Then I went to the international tent and started necking beers… The idea of having one more Powerade made me feel sick. I found Kevlar, who crossed the line just 10 minutes after me, with 9:28:31. We then found the Cougar, who’d broken the magical 9 hour mark with a blistering 8:56:47 to earn himself a coveted Bill Rowan (the first winner of Comrades) medal.

We didn’t have to wait too long to have the bulletproof Chip cross the line in 9:53:00. And just an hour later, the heroines started entering the stadium too…

Alicat – 10:40:42

Lozzy (now Medusa) -10:57:56

Robyn – 11:44:20

Here’s where I get mushy..

I’m so ridiculously proud to have run with great friends, not only in training, but throughout one of the most fulfilling events of my life. I knew the guys would get home, because I really believe that all three of them are some of the strongest men I’ve ever met. Champions in every facet of their lives.. These guys; Nic, Andrew and Kevin; are guys that I will forever call brothers – true Comrades in arms.

But the girls… I’m ashamed to say that at 60km I wasn’t sure they were going to make it.. When Cougar and I hit the ropes after 60, I remember looking at him and saying, “If we feel this bad and we’re this far ahead of them…how the hell are they going to get here and then knock out another 30km??” He looked at me and just shook his head, as if to say, “I dunno mate, but we aren’t there yet either…”

These girls are the true heroes of that day and will forever remain so in my mind. They kept going when the going got tough. They ran for HOURS longer than we did to get to the end, exposed to the heat, waning supplies at the drinks stations, torn feet and legs that screamed for them to stop.. And all three of them brought it home in style. Grinning as they strode into the stadium. Hugging their fellas as they found the crew. One of the most poignant moments of the whole day, was when Ali saw Nic at the end (with flowers in hand, mind you!) and just burst into tears as her emotions overflowed!  Chip and I stood back, caught in the moment and he said, “That’s the spirit of Comrades, right there…that’s why I love it. That’s why I come back.”

Lozzy is a powerhouse and truly looked like she coulda just kept going. She and Kev seem to thrive on slogging it out in the toughness stakes.. She’d fought injury to be there and put everything together just in time to make her mark on that day.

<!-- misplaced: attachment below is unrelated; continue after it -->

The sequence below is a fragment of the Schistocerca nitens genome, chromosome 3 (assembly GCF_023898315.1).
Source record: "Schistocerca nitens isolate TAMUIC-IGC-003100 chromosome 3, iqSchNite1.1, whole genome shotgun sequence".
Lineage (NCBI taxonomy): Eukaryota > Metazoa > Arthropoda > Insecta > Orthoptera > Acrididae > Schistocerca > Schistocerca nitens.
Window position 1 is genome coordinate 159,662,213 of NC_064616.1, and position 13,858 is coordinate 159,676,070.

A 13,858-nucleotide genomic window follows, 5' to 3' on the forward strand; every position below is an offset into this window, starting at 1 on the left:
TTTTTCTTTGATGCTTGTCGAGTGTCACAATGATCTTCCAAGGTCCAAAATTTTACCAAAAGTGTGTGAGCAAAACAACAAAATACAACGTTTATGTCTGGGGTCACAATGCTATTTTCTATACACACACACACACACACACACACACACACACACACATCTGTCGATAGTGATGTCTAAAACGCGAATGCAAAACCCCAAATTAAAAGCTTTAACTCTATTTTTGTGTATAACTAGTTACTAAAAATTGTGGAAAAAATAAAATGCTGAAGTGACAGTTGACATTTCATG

And Robyn. We waited with bated breath for her to enter the stadium and pass our little crew on the sidelines.  If you don’t get to the end in 12 hours, they pull across a rope and you are given a DNF…. In fact there’s a whole countdown, where the stadium rallies behind those people trying to beat the clock in the last 10 seconds! It’s kinda morbid, but exciting to watch people collapse meters short of the line in 12:00:01.. Would Robyn make it?! She’d only run her first full marathon 6 weeks before in Canberra… Sure enough, with 15 minutes to spare before the cut-off, she floated on past us with a huge grin on her face. What an amazing woman!


I salute you ladies! I’ve never met 3 women as brave..

Of the 13000 starters, only 10000 made it. Of the 600 Internationals, only 480 got to the end. Of the 7 members of Tribal who set out to conquer this epic task, 7 crossed the finish line. We did it for Tribal. We did it for our Comrades. But, above all, we did it for ourselves..

So that was the adventure. Well, the start of it anyway. Tearing it up in the wilds of Africa is another story. If you’ve made it this far through my story, then let me leave you with one final thought. We’re all regular people, just like you. We decided on an enormous goal and did everything that was necessary to achieve it. You’re thinking that this is impossible and you could never do it. But you said that about the half marathon too. And you thought it about the full marathon, didn’t you?

Well… I believe you can do it. And I think that deep down, you believe you can do it too..


The race is a different experience for everyone, so I can’t presume to think I’ve covered everyone here. Below are the most memorable moments from my Comrades:

Ali -

“I felt like Wonder woman as I ran into the stadium.   All that pain seemed to totally disappear and I felt like I could run another 89km (well maybe not 89km!).    When I came through the finish all I could do was ball my eyes out.   The emotions, the tiredness, the adrenalin all seemed to kick in at once.  And having such awesome friends and “Comrades” there waiting for me with open arms and big smiles was just indescribable.   We didn’t have to say much – we just knew….. ”


Cougar –

“All I have to say is thank god T_Bone was there to get me through my tough patch at 60-70km.. I needed that ‘harden the f@#k up’ chat… True Comradeship!!”


Robyn –

“For me, looking back now, Comrades is like a dream and much of the race is a bit of a blur.  I remember the nervousness, I remember actually feeling ‘scared’, I remember thinking ‘just go forward, just keep moving’ – to me this was a race of survival. I tried to soak up as much of this experience as I could. Before the race many people said “enjoy the race” followed by chuckles!! – but you know what, looking back, I enjoyed every moment – there was definitely pain, but compared to the feeling in my stomach and my heart, the awesome atmosphere the whole way, and the absolutely amazing support and encouragement I received from absolutely everyone, the pain was a very very distant 2nd place. Tears found me too…but only when I looked up and saw this massive red marker with 65km – and I thought “OMG – I  HAVE  JUST  COMPLETED 65KM!!”  At that moment it was overwhelming for me & the tears came.  I also knew at this moment I WAS going to finish this race!!  At the end there was just happiness and relief and the knowledge that I could now start the celebrations with everyone that helped me get here……. note:  I am still celebrating!!!